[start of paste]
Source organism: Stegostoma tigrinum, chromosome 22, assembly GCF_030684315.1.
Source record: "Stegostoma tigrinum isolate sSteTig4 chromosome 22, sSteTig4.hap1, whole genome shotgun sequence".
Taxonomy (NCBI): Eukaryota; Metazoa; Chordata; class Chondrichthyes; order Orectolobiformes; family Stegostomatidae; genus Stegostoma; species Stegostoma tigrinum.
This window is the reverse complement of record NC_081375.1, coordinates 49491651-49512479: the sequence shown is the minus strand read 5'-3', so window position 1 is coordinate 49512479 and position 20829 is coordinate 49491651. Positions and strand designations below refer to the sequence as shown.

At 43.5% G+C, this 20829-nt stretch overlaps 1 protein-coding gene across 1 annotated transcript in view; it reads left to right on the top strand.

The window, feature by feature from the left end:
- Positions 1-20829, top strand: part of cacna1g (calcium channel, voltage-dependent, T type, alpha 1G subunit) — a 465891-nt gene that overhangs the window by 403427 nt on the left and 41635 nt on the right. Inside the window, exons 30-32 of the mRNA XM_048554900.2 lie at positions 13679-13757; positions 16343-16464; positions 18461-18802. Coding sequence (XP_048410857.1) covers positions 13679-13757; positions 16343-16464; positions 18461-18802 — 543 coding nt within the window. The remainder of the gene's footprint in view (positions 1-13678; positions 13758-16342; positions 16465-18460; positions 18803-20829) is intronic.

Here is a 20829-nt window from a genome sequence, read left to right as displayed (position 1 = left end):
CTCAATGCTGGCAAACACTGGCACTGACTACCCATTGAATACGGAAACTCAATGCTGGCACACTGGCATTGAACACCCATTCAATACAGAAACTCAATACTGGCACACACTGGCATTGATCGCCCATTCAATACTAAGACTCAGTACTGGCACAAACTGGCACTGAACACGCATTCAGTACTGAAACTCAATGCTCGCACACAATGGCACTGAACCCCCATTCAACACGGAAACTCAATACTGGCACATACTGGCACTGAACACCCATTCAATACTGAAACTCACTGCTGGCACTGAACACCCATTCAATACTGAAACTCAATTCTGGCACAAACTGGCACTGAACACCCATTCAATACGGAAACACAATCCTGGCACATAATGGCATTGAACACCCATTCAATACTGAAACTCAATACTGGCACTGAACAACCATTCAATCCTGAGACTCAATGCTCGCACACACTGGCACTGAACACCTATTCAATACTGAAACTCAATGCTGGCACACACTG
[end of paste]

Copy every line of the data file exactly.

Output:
Source organism: Stegostoma tigrinum, chromosome 22, assembly GCF_030684315.1.
Source record: "Stegostoma tigrinum isolate sSteTig4 chromosome 22, sSteTig4.hap1, whole genome shotgun sequence".
Taxonomy (NCBI): Eukaryota; Metazoa; Chordata; class Chondrichthyes; order Orectolobiformes; family Stegostomatidae; genus Stegostoma; species Stegostoma tigrinum.
This window is the reverse complement of record NC_081375.1, coordinates 49491651-49512479: the sequence shown is the minus strand read 5'-3', so window position 1 is coordinate 49512479 and position 20829 is coordinate 49491651. Positions and strand designations below refer to the sequence as shown.

At 43.5% G+C, this 20829-nt stretch overlaps 1 protein-coding gene across 1 annotated transcript in view; it reads left to right on the top strand.

The window, feature by feature from the left end:
- Positions 1-20829, top strand: part of cacna1g (calcium channel, voltage-dependent, T type, alpha 1G subunit) — a 465891-nt gene that overhangs the window by 403427 nt on the left and 41635 nt on the right. Inside the window, exons 30-32 of the mRNA XM_048554900.2 lie at positions 13679-13757; positions 16343-16464; positions 18461-18802. Coding sequence (XP_048410857.1) covers positions 13679-13757; positions 16343-16464; positions 18461-18802 — 543 coding nt within the window. The remainder of the gene's footprint in view (positions 1-13678; positions 13758-16342; positions 16465-18460; positions 18803-20829) is intronic.

Here is a 20829-nt window from a genome sequence, read left to right as displayed (position 1 = left end):
CTCAATGCTGGCAAACACTGGCACTGACTACCCATTGAATACGGAAACTCAATGCTGGCACACTGGCATTGAACACCCATTCAATACAGAAACTCAATACTGGCACACACTGGCATTGATCGCCCATTCAATACTAAGACTCAGTACTGGCACAAACTGGCACTGAACACGCATTCAGTACTGAAACTCAATGCTCGCACACAATGGCACTGAACCCCCATTCAACACGGAAACTCAATACTGGCACATACTGGCACTGAACACCCATTCAATACTGAAACTCACTGCTGGCACTGAACACCCATTCAATACTGAAACTCAATTCTGGCACAAACTGGCACTGAACACCCATTCAATACGGAAACACAATCCTGGCACATAATGGCATTGAACACCCATTCAATACTGAAACTCAATACTGGCACTGAACAACCATTCAATCCTGAGACTCAATGCTCGCACACACTGGCACTGAACACCTATTCAATACTGAAACTCAATGCTGGCACACACTG